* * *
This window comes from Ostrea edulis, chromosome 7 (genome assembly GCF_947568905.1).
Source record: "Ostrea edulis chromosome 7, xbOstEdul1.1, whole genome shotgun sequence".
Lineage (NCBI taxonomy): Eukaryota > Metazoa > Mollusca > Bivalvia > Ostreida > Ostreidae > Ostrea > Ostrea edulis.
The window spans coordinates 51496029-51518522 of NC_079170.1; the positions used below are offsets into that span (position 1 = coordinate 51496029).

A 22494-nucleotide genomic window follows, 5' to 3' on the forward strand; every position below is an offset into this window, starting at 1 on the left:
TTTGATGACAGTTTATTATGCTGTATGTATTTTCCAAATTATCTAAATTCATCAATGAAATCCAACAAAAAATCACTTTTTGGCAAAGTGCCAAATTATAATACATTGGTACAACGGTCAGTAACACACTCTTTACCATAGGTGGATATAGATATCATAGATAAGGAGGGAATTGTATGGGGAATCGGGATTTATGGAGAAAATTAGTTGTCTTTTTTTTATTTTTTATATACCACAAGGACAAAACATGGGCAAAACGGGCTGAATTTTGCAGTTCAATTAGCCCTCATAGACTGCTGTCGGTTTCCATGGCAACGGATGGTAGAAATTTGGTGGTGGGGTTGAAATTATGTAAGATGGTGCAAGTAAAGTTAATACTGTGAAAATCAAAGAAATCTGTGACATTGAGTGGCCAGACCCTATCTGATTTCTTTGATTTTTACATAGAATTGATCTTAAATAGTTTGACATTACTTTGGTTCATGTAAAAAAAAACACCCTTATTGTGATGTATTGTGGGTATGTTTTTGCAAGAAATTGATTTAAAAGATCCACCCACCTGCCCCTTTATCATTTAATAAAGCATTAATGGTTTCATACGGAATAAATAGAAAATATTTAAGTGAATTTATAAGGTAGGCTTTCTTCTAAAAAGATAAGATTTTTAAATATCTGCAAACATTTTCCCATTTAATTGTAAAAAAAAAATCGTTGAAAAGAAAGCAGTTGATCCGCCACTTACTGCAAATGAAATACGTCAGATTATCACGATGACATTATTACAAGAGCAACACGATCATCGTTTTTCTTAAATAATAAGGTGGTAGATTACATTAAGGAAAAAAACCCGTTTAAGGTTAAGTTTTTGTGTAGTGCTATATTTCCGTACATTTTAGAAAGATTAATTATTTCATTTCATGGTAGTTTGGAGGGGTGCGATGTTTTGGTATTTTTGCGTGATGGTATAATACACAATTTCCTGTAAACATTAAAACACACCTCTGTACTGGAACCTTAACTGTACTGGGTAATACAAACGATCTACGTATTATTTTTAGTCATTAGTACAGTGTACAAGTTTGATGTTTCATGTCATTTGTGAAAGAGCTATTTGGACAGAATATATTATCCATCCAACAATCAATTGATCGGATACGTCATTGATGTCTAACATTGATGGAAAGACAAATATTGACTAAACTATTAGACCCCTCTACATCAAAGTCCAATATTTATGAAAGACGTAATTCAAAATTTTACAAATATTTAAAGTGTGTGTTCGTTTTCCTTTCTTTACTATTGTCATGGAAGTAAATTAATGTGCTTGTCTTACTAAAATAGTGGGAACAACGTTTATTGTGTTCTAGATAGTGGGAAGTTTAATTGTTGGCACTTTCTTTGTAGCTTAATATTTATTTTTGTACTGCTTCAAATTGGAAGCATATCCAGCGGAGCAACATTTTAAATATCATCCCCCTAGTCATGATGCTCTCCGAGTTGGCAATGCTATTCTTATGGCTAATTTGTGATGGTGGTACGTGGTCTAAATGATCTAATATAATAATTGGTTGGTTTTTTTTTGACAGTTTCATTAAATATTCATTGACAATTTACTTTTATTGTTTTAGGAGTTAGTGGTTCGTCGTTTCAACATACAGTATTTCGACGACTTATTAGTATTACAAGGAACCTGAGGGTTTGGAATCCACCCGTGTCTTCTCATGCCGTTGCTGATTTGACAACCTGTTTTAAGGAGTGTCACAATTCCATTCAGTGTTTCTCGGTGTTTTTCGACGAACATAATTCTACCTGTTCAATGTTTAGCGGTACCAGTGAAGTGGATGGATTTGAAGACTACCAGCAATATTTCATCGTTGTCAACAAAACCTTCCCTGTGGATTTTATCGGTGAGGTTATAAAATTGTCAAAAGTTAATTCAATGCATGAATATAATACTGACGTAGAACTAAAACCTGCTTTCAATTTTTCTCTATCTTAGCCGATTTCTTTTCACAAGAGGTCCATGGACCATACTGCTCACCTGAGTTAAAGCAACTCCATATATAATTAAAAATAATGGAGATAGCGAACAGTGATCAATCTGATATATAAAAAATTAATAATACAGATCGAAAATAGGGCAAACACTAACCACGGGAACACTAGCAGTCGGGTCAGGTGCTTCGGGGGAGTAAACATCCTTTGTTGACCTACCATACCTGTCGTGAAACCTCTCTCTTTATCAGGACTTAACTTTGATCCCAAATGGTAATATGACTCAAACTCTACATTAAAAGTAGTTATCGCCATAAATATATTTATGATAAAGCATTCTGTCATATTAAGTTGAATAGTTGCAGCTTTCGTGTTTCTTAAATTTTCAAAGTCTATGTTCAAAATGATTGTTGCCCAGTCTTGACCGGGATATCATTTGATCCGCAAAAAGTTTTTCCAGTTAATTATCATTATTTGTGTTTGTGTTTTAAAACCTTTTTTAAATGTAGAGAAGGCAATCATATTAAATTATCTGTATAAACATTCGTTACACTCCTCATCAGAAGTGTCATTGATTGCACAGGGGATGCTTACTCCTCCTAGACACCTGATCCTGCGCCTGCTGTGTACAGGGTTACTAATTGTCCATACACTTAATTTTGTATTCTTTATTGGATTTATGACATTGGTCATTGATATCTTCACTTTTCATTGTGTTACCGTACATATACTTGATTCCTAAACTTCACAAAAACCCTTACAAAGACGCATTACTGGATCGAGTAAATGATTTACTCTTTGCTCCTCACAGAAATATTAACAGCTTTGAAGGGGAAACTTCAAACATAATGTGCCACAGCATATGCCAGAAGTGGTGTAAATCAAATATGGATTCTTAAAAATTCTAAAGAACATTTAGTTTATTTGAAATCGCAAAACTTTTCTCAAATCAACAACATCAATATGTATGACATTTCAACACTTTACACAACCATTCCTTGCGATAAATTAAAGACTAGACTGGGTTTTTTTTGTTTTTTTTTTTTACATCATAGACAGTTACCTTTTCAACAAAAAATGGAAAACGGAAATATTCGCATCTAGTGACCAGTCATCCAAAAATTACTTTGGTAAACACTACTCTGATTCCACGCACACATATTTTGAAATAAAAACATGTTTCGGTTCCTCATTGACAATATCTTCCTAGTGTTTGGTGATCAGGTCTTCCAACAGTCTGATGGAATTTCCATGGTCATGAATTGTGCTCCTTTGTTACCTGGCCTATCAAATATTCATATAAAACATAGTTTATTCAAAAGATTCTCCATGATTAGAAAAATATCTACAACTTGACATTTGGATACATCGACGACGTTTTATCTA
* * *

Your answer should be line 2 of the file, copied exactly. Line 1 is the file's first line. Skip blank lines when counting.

Source record: "Ostrea edulis chromosome 7, xbOstEdul1.1, whole genome shotgun sequence".